It’s time to redistribute the wealth. -Frank Velat
Cure the Spending Addiction
NASCAR teams need to learn to live within their means.
During the 1990s and early 2000s, owners were spoiled and the sponsorship income became greater than the winnings purse. But instead of putting the sponsorship dollars aside as bonus cash, teams started blowing more money.
Now, we’ve got an issue where the top owners are addicted to spending money. They’re victims of our “credit card society,” where people can spend all kinds of money and worry about how they are going to pay for it later. In real life, that kind of attitude leaves you with debt you can never pay off and horrible credit. As a NASCAR owner, it leaves you with bankruptcy and forces you to shut down.
If NASCAR gave the team owners more of the revenue, then they would just blow that as well. Within a few years, they’d be right back in the situation they’re in now.
Unless the top team owners change their spending habits, they will all close their doors like Furniture Row. If you don’t believe me, then look no further than 12-time champion owner Rick Hendrick, who told Nate Ryan on the NASCAR on NBC Podcast that he’s in debt. That’s right, the most successful owner in NASCAR history is in debt. Imagine how much more the team will be hurting for cash after Lowe’s leaves at the end of this year.
Instead of blowing every dime on hundreds of workers and the latest technology, teams like Hendrick need to start looking at how teams like Front Row Motorsports are racing without gushing out cash. Yeah, the Front Row drivers are 25th and 26th in points, but they might be one of the few ones left if the top teams keep shutting down.
Teams want to have the best engineering and most advanced technology, but they need to realize that most fans don’t care about that. In fact, the more technologically advanced the cars have gotten, the more alienated the fans have felt. People fell in love with NASCAR back when three or four blue-collar guys could throw together a car and make the race. That’s why Bill Elliott was so popular.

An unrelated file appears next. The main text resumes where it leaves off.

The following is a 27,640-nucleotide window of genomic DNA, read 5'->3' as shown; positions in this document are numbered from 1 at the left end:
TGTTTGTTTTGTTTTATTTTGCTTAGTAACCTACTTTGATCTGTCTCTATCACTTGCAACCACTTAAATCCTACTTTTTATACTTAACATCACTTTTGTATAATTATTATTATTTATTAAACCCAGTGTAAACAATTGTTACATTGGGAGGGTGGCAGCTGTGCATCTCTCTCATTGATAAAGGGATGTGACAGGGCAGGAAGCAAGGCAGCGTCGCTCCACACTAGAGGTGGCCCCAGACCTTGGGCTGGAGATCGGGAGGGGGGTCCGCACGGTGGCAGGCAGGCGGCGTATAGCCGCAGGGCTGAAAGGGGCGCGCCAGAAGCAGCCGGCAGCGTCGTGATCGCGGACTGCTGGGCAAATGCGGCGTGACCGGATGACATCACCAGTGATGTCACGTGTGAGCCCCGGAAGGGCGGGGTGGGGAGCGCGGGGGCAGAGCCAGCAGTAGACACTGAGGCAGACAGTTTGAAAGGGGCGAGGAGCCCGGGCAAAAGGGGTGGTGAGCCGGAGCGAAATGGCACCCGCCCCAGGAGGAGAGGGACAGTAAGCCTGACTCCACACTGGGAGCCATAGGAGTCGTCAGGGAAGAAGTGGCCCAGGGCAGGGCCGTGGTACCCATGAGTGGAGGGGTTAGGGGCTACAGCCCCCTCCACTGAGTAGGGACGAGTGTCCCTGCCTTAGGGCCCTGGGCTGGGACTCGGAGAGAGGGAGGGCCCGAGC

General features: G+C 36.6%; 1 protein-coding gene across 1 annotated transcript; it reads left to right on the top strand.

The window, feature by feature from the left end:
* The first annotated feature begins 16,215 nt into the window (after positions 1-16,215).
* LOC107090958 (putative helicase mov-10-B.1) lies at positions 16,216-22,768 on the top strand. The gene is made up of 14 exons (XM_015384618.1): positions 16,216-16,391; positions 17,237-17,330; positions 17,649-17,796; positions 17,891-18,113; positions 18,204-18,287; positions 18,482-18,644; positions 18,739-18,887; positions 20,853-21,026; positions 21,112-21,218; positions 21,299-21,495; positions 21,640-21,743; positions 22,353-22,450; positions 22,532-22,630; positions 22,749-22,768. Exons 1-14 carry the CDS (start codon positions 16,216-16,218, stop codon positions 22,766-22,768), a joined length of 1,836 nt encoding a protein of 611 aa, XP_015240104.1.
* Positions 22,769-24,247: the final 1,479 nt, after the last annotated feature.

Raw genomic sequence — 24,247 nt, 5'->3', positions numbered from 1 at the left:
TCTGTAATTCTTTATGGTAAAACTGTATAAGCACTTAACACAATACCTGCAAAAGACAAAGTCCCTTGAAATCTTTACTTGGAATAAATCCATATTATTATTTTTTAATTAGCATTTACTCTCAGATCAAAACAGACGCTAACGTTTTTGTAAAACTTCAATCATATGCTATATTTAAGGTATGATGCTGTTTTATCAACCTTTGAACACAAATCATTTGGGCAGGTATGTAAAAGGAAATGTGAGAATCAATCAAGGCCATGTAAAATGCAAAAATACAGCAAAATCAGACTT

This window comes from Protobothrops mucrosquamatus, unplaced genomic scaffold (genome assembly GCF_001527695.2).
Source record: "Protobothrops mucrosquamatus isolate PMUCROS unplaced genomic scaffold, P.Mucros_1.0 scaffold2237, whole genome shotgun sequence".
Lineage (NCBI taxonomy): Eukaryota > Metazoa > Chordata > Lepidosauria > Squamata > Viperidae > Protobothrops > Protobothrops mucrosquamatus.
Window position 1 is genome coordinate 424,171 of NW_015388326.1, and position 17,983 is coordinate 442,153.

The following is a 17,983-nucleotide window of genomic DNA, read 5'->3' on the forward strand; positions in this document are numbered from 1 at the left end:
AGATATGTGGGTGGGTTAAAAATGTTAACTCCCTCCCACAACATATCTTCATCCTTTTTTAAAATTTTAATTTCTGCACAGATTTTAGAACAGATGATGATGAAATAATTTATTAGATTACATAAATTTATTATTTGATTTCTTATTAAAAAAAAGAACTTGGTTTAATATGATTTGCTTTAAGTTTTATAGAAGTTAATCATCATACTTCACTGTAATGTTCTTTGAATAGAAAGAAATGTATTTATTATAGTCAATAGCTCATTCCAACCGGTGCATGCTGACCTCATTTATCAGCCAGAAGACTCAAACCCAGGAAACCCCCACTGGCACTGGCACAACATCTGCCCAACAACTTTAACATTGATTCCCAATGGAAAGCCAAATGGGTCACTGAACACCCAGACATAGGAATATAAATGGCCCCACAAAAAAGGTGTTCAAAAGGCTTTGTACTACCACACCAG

The big teams need to trim employees, get rid of their own personal Laser Inspection Systems and quit using the wind tunnel so much. You don’t have to be a math major to figure out that you can’t spend what you don’t have.
This problem isn’t about sponsors leaving or NASCAR not giving teams enough money. In 1971, the year before Richard Petty signed with STP, Petty’s team earned $351,071 in racing revenue. Factoring in inflation, that amount would equal $2,163,129 today. In 2015, the last year NASCAR publicly released earnings, Kevin Harvick was awarded the most money at $11,730,460. Of the drivers who ran all the races, Landon Cassill earned the least at $3,258,211.
Teams are making way more money off revenue than they did in the days before sponsorship, yet somehow it’s NASCAR’s fault they are losing money. If the average person goes out and blows more money than they earn, it doesn’t mean their employer needs to give them more money.
It’s called making a budget — everyone has to do it, and it’s extremely simple. Yet the billionaires that own race teams can’t figure out how. I guess they don’t teach that at the RTA meetings. -Michael Massie